Judge Howard Manning conducted a three-day hearing recently to hear testimony from the State Board of Education and Department of Public Instruction in the Leandro lawsuit, a 20-year-old case challenging whether the public schoolchildren of this state are being provided the opportunity for a sound basic education. The intent of the hearing was to allow the presentation of a plan that the court had ordered the state board to develop to address the education needs of all children in the public schools.
As deputy state superintendent, I was responsible for testifying on behalf of the board and DPI. The plan as adopted by the board was divided into three levels: The services and resources currently in place to address the needs of students that are sufficient to meet the legal requirement set forth in the Leandro decisions issued by the N.C. Supreme Court in 1997 and 2004, the services and resources the board believes will enhance those set forth in Level 1 but help ensure even more students obtain a sound basic education and the services and resources moving forward that would require interagency cooperation but that would even further assist in all students actually obtaining a sound basic education.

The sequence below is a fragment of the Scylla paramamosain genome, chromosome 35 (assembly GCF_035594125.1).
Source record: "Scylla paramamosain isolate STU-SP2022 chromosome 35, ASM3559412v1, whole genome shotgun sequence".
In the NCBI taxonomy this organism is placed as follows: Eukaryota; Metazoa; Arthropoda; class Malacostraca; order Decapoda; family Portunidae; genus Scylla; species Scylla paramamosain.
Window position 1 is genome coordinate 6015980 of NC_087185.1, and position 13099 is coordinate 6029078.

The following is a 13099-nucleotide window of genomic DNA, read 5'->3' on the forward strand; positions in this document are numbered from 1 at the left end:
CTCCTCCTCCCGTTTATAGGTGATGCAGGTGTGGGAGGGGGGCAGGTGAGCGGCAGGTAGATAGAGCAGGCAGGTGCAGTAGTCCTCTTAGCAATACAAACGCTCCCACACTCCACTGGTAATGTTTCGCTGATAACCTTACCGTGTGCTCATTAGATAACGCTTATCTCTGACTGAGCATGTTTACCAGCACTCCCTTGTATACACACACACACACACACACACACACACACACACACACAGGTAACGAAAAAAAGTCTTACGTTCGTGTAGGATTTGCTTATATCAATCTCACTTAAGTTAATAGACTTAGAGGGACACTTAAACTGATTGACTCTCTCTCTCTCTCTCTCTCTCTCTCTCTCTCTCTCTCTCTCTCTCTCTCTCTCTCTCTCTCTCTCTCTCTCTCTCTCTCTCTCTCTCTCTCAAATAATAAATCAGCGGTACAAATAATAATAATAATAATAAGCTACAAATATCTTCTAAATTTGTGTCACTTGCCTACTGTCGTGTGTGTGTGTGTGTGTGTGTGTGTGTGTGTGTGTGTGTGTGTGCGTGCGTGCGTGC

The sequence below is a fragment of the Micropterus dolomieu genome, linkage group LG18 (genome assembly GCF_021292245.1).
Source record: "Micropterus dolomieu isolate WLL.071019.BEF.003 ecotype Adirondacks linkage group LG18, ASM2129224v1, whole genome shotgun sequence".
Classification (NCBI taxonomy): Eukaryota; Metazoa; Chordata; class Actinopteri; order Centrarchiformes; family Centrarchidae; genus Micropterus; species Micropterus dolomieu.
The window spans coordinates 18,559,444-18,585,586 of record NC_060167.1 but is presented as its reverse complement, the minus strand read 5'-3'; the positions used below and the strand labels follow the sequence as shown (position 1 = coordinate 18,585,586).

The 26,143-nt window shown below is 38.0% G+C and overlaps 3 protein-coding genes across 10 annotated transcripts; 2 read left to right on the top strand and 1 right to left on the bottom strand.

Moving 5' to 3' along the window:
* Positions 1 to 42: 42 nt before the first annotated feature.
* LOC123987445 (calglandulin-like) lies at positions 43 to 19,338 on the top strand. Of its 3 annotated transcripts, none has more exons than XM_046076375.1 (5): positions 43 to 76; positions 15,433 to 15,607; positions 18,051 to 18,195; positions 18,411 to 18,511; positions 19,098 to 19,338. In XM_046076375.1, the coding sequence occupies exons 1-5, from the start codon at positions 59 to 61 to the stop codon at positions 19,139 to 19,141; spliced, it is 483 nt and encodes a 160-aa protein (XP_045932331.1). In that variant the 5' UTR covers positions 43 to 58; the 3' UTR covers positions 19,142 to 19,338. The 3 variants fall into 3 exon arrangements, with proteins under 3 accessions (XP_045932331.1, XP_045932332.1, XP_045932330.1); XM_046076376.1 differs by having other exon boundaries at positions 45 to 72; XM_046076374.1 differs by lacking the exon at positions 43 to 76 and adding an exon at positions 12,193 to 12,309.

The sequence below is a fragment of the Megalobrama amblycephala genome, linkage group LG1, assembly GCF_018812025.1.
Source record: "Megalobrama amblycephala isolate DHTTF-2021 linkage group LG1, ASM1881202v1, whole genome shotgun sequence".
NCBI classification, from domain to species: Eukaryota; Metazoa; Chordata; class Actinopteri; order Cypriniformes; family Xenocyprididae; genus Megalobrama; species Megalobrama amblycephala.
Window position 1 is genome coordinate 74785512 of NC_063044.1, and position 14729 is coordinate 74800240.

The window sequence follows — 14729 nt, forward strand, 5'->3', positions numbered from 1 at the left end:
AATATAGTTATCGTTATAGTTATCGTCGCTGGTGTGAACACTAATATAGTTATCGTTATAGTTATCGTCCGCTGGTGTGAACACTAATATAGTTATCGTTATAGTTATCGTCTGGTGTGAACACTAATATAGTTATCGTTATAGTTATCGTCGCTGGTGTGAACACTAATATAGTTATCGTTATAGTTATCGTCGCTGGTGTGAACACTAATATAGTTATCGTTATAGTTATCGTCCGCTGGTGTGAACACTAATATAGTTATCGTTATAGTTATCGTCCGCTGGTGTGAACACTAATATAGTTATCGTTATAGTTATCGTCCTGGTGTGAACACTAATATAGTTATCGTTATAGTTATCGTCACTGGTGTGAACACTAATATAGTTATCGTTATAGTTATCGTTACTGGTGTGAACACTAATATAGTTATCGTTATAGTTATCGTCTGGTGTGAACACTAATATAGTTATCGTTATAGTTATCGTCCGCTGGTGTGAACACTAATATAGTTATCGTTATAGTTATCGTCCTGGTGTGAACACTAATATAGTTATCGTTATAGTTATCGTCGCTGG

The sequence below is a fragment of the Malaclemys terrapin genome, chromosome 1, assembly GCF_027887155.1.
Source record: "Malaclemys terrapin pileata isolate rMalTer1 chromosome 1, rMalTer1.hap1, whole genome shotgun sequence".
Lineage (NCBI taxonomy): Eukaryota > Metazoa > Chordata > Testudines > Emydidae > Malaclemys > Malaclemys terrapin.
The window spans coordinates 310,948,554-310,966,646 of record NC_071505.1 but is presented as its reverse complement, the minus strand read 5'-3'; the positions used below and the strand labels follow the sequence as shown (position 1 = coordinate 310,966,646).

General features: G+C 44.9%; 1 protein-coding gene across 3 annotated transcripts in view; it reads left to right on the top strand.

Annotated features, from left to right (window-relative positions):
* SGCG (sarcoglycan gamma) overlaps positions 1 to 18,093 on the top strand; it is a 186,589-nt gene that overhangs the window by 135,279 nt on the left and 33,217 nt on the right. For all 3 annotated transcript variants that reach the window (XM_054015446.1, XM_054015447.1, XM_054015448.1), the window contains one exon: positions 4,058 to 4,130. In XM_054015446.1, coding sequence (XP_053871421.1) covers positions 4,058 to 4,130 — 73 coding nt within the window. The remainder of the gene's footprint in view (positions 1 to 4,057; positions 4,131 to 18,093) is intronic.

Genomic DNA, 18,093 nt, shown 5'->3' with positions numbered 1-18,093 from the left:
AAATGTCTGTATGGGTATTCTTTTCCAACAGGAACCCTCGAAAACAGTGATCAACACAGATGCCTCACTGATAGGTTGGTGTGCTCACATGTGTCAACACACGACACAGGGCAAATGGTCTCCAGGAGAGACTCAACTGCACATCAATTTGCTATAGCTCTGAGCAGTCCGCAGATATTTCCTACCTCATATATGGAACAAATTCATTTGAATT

On day one, I was asked whether there are enough resources in place to meet the most basic Leandro standard. I responded that resources do exist for that basic standard. The N&O reported my response was “the state doesn’t need more ‘resources’ for educational improvements.” I spoke to the reporter and expressed my dismay that the clear difference between meeting the constitutional standard and the board’s strategic expansion requests was not stated in the article (“Experts diverge on schools,” July 22).
I am extremely disappointed from two perspectives. As the deputy state superintendent, I am disappointed The N&O was more interested in providing a sensational soundbite than in full coverage of the proceedings. From the perspective of a lifelong N&O subscriber, I am even more disappointed. I subscribe because I want to know the full story, more than the one-minute soundbite provided by other media.
In the Twitter world, #NCed tweeted out a steady stream of the resources the board has identified as important for student success. I am disappointed that our capital city newspaper did less.
Deputy state superintendent, N.C. Department of Public Instruction
The length limit was waived to permit a fuller response.